Can you write me 1500-word papers (500-word for each topic)? Please find the attachment below for the assignment questions. I will provide you with the lecture notes.

Can you write me 1500-word papers (500-word for each topic)? Please find the attachment below for the assignment questions. I will provide you with the lecture notes.
For the first report, can you choose three topics from the subjects I’ve covered and in each case make a comparison between Britain and Japan. You should make use of material from the classes, but also add your own ideas and maybe research (but if you use other sources, please be sure to list them at the end). W rite about 500 words on each of the 3 topics, to make a report about 1,500 words in all.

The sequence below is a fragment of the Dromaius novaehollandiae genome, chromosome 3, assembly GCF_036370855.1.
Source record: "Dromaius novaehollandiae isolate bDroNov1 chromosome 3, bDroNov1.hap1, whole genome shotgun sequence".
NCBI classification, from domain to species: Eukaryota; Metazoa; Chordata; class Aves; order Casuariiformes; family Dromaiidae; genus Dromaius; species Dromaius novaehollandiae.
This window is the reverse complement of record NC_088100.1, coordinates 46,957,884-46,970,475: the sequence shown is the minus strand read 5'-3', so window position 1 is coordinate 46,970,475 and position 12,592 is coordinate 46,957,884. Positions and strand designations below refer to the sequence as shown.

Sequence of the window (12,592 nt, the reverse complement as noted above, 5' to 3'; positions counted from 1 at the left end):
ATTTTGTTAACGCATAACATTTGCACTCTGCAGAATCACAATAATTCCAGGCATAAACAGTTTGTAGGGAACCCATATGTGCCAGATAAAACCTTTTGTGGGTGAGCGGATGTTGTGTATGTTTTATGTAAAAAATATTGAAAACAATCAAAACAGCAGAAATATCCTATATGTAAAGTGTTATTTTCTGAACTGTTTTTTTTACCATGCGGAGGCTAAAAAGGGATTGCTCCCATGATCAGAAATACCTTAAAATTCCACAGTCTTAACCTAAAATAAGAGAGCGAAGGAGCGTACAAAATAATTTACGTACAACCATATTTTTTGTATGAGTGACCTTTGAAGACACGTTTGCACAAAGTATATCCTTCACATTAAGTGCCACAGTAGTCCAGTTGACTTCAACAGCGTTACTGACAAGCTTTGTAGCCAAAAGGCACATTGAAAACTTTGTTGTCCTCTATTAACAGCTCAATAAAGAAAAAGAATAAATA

Can you write me 1500-word papers (500-word for each topic)? Please find the attachment below for the assignment questions. I will provide you with the lecture notes.